Adventures in LEED Energy Modelling

I’ve been super busy over the last month or more – between our 7-month-old and work, it’s been crazy! Work for me lately has been all about LEED Energy Modelling and ASHRAE 90.1 Appendix G. For those of you who may not be aware, a significant number of LEED points are up for grabs related to optimizing energy performance in a building. The basic procedure is to model a strictly defined reference building, your proposed building and then compare the two. The percent difference defines how many points are awarded.

This was only my second project like this (I also did a project to judge energy performance against MNECB) and I have found it very enlightening! The vast majority of energy models I’ve done in the past were for the purpose of judging the impact of energy retrofits, so these models were all of existing buildings, calibrated to a base year. At first glance, an energy model is an energy model, but when you get into the details, I was surprised at how fundamental a difference there could be between the two concepts.

Two Purposes, Two Concepts

The main goal of a LEED model is to judge how well your proposed building (or renovation) will compare to the reference baseline building. This is a way to just how “green” your building is in terms of energy performance. While the main goal of a baseline-calibrated energy model is typically to judge the performance of a specific energy conservation measure. From these two core goals, a huge amount can be different in your energy modelling work-flow – from assumptions, required documentation, modelling tools, etc. Below I will try to compare and contrast these two model types.

  • Sometimes many more assumptions, sometimes fewer. Depending on the flow of information from your design team, a LEED model may be more of less information than an existing building. The opposite to this problem though is that the floorplans of an existing building never change half way through your modelling process!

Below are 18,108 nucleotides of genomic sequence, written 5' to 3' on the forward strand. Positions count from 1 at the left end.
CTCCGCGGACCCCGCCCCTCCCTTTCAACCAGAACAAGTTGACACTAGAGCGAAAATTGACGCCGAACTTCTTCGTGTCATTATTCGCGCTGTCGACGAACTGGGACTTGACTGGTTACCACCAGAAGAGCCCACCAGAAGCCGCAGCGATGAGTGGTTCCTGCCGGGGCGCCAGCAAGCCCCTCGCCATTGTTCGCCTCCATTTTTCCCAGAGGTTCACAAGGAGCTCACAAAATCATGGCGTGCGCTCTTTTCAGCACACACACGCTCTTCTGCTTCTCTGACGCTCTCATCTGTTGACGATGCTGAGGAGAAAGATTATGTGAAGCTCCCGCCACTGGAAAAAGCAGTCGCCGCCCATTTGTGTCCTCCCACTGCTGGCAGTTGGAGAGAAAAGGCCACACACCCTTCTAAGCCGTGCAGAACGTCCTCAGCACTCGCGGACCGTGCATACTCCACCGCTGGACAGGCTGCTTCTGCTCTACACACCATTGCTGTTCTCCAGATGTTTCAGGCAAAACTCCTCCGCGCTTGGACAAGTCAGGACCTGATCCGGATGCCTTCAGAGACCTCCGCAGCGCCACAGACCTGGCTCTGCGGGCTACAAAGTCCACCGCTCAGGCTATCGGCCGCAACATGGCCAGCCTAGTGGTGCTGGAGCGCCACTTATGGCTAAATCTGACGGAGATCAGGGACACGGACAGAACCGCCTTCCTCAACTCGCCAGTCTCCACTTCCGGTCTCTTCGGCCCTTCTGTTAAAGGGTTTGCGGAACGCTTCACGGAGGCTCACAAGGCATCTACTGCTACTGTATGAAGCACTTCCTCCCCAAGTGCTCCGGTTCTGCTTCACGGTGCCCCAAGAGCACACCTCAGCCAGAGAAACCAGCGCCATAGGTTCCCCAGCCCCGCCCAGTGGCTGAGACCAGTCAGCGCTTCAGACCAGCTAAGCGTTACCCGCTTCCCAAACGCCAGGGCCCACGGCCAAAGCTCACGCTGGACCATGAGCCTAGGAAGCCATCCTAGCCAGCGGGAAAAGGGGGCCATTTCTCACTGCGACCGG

• Poor documentation of existing buildings is very common. Rarely does the operator of an existing building have all the documents you need unless it’s a new building or owned by an organization which has strict documentation and record-keeping guidelines.
  • Significant experience is required to judge the difference between what an existing building is supposed to be doing compared to what its actually doing. You may have only older, out-of-date drawings, the control system may be lying or the building operator may have misunderstood your questions. When you are looking at energy use patterns that simply don’t make sense or are completely different than the base year energy data, you need to put on your detective hat to track down what is actually going on in the building.
  • Only one model is typically required for an existing building. LEED models can (and should) be constantly evolving throughout the design phase. ASHRAE 90.1 also requires the model to be simulated at various azimuth angles to take into account the effects of site orientation. Count the baseline building as well and you end up with a minimum of five models! There are tools that can help with the baseline model generation, but it still requires extra work.
  • Due to the use of standardized space type categories for various purposes from lighting power density to scheduling, a compliance-type model like those created for LEED will often require much more detailed (and careful!) zoning to ensure representation of the building as the referenced standard requires. One could argue that this is a good thing and should be done for any building type because proper zoning is very important.
  • If, during a LEED project, the modeller is unsure about the purpose of a piece of equipment or the intent behind the ventilation system design, he or she can simply call the mechanical engineer and ask! This is rarely an option for an existing building!
  • LEED and other programs have prescribed ways to deal with a lack of information. Usually it’s simply a matter of following the defaults from ASHRAE 90.1 or the MNECB. In an existing building, the “best practice” values may not be accurate due to the building not operating as intended.

As you can see, there are some big difference between these types of energy models! There are other differences of course, and several other types of energy modelling as well. I plan to cover a few more in a post at another time.

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About Matt

Matt is a mechanical/building engineer who specializes in whole-building energy modelling, energy efficiency and solar buildings. He's worked for about 9 years analyzing the energy use patterns of buildings. He studied the energy performance of a low-energy, solar house for his Masters thesis. Matt has experience with EnergyPlus and eQuest.

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